Parallelising plink (or anything else) the easy way

plink is the swiss-army knife of genome association studies. Its impressive tool set can be seen here. I am currently running some experiments for which I need to compute associations between 30’000 SNPs and 130 assays. This calculation is only the first step of the experiments, which I want to run as many times as possible. So to save time, the more direct approach is to try and parallelise the whole process.

Enters GNU parallel, an amazing unix command which makes the parallelisation a piece of cake. The best way to learn is to go through the numerous examples. As you can see, it’s used pretty much as a normal xargs (see this recent post about xargs on Getting Genetics Done).

To compute the associations, I created a .phen file which contains all the assays, as well as each subjects’ family and ID. This is just a long tab-separated text file. Its header starts with FID IID nameAssay1 nameAssay2 etc..

A normal use of plink would look like this:

Select All Code:
plink --manyOptions --pheno allAssays.phen --all-pheno --linear --out analyses

This will calculate a linear regression for each pair (SNP,assays) and store the results in a directory analyses. Time it took in my case: about 80mn.

Using GNU parallel however, the change is minimal. I just need:

  • to parse the header in order to extract all the assays’ names.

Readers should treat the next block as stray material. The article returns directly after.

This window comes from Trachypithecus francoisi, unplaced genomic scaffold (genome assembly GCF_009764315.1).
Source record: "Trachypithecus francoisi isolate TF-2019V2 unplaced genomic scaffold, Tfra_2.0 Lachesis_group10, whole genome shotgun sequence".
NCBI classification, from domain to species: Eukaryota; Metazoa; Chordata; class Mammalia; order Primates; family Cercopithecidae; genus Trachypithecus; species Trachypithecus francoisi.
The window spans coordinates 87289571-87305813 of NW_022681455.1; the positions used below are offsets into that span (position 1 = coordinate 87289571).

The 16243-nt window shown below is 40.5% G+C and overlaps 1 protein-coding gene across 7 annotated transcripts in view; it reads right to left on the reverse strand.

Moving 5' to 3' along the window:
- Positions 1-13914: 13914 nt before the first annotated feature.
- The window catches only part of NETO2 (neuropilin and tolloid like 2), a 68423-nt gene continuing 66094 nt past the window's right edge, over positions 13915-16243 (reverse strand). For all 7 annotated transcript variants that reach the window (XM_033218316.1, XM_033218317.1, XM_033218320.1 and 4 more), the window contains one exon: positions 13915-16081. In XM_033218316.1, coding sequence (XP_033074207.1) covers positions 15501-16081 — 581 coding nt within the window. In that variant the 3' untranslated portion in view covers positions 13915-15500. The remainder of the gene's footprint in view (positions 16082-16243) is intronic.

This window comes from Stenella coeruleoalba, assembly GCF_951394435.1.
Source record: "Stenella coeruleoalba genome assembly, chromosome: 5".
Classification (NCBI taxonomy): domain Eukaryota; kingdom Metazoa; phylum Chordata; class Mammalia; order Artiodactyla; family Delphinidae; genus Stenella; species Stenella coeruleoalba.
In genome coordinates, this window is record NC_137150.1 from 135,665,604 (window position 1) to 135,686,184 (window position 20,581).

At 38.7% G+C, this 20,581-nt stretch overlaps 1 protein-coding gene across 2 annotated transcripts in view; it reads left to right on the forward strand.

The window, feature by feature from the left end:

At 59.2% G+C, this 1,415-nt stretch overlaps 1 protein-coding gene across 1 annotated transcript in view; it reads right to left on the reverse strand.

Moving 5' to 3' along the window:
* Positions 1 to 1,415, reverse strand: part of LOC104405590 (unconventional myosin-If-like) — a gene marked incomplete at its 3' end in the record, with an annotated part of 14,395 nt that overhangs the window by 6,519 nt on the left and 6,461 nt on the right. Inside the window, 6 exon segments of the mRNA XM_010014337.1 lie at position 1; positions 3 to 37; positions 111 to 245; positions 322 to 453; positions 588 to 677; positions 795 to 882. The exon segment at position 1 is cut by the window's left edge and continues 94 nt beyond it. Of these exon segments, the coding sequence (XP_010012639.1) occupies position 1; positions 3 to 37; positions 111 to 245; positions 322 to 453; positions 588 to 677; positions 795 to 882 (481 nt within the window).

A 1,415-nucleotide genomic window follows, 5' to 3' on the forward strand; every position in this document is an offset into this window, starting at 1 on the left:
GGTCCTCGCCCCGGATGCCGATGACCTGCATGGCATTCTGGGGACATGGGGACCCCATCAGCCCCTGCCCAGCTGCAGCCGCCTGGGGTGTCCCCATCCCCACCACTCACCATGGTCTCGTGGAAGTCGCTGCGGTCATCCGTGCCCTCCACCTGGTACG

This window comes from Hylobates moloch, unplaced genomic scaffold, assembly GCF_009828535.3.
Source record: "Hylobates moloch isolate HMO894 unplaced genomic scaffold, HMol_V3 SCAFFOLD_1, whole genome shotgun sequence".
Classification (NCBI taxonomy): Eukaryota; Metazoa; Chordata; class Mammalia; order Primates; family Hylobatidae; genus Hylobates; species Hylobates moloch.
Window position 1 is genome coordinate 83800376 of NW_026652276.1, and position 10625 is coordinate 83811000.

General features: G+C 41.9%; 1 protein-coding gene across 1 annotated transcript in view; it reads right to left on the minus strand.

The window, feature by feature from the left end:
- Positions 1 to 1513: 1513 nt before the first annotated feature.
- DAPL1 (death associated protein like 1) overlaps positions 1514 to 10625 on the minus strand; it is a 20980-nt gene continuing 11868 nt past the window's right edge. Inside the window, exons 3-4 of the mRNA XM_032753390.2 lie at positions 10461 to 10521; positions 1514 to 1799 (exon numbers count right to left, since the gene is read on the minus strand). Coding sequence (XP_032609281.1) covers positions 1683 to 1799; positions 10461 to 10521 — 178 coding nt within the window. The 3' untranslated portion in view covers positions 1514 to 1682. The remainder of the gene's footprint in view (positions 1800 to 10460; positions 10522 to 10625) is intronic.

• to tell plink which phenotype I want to process. This is done with –pheno-name

The first bit is done with a simple combination of usual unix tools:

Select All Code:
head -n1 allAssays.phen |cut -f 3- |sed 's/\t/\n/g'

This will produce the list of assays.

Now combine this with –pheno-name and parallel:

Select All Code:
head -n1 allAssays.phen |cut -f 3- |sed 's/\t/\n/g'|parallel plink --manyOptions --pheno allAssays.phen --pheno-name {} --linear --out analyses/experimentID.{}

And this is it! I’ve just piped the list of assays to parallel plink. This now runs #cores copies of plink, each processing one phenotype. Each instance of {} is replaced by what is piped in, in this case, the name of a phenotype. You really can’t make it easier. How satisfying it is to do an htop and watch all processors being used!
The whole thing is now done in 10-15mn, with very little extra effort to make it work.

The official website provides the sources and some binaries for it. If you use Ubuntu, there’s a PPA available here and it’s straightforward to install. Note that there’s a Ubuntu package called ‘moreutils’ which contains a parallel command, but it’s different from GNU parallel.

This entry was posted in Uncategorized and tagged , , , . Bookmark the permalink.

2 Responses to Parallelising plink (or anything else) the easy way

  1. Ole Tange says:

    If your cpus are not 100% but only 90% used, consider spawning more than one job per cpu, e.g 1.3 per cpu core: -j130%

    Also remember –version/–bibtex if it is used for a publication.

    • CL says:

      Thank you Ole, that’s good to know. From what I saw from the htop, plink seems to use up 100% of the processor but I’ll give it a go and see if it makes a difference.

      And thanks a lot for this great tool by the way!